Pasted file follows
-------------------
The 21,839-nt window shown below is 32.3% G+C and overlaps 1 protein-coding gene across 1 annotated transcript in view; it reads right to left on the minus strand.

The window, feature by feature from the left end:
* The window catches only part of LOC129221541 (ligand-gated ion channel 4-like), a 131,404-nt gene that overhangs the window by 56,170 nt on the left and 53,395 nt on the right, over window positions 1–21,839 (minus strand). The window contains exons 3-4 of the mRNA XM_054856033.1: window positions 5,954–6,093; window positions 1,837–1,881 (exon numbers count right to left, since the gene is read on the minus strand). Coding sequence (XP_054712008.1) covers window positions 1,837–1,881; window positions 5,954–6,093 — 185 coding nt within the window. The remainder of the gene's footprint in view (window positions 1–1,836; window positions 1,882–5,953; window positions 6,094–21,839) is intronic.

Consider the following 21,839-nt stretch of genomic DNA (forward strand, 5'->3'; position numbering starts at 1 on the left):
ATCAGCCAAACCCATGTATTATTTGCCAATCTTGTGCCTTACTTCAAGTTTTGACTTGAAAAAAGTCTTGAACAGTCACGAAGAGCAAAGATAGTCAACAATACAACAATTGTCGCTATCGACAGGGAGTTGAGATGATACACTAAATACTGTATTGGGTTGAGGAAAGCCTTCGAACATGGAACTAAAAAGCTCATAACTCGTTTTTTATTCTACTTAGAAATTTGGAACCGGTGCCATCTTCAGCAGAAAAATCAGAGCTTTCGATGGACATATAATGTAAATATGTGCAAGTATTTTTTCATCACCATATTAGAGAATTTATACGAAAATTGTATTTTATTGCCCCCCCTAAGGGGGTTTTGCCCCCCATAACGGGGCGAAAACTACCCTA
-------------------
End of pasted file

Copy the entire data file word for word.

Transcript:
The 21,839-nt window shown below is 32.3% G+C and overlaps 1 protein-coding gene across 1 annotated transcript in view; it reads right to left on the minus strand.

The window, feature by feature from the left end:
* The window catches only part of LOC129221541 (ligand-gated ion channel 4-like), a 131,404-nt gene that overhangs the window by 56,170 nt on the left and 53,395 nt on the right, over window positions 1–21,839 (minus strand). The window contains exons 3-4 of the mRNA XM_054856033.1: window positions 5,954–6,093; window positions 1,837–1,881 (exon numbers count right to left, since the gene is read on the minus strand). Coding sequence (XP_054712008.1) covers window positions 1,837–1,881; window positions 5,954–6,093 — 185 coding nt within the window. The remainder of the gene's footprint in view (window positions 1–1,836; window positions 1,882–5,953; window positions 6,094–21,839) is intronic.

Consider the following 21,839-nt stretch of genomic DNA (forward strand, 5'->3'; position numbering starts at 1 on the left):
ATCAGCCAAACCCATGTATTATTTGCCAATCTTGTGCCTTACTTCAAGTTTTGACTTGAAAAAAGTCTTGAACAGTCACGAAGAGCAAAGATAGTCAACAATACAACAATTGTCGCTATCGACAGGGAGTTGAGATGATACACTAAATACTGTATTGGGTTGAGGAAAGCCTTCGAACATGGAACTAAAAAGCTCATAACTCGTTTTTTATTCTACTTAGAAATTTGGAACCGGTGCCATCTTCAGCAGAAAAATCAGAGCTTTCGATGGACATATAATGTAAATATGTGCAAGTATTTTTTCATCACCATATTAGAGAATTTATACGAAAATTGTATTTTATTGCCCCCCCTAAGGGGGTTTTGCCCCCCATAACGGGGCGAAAACTACCCTA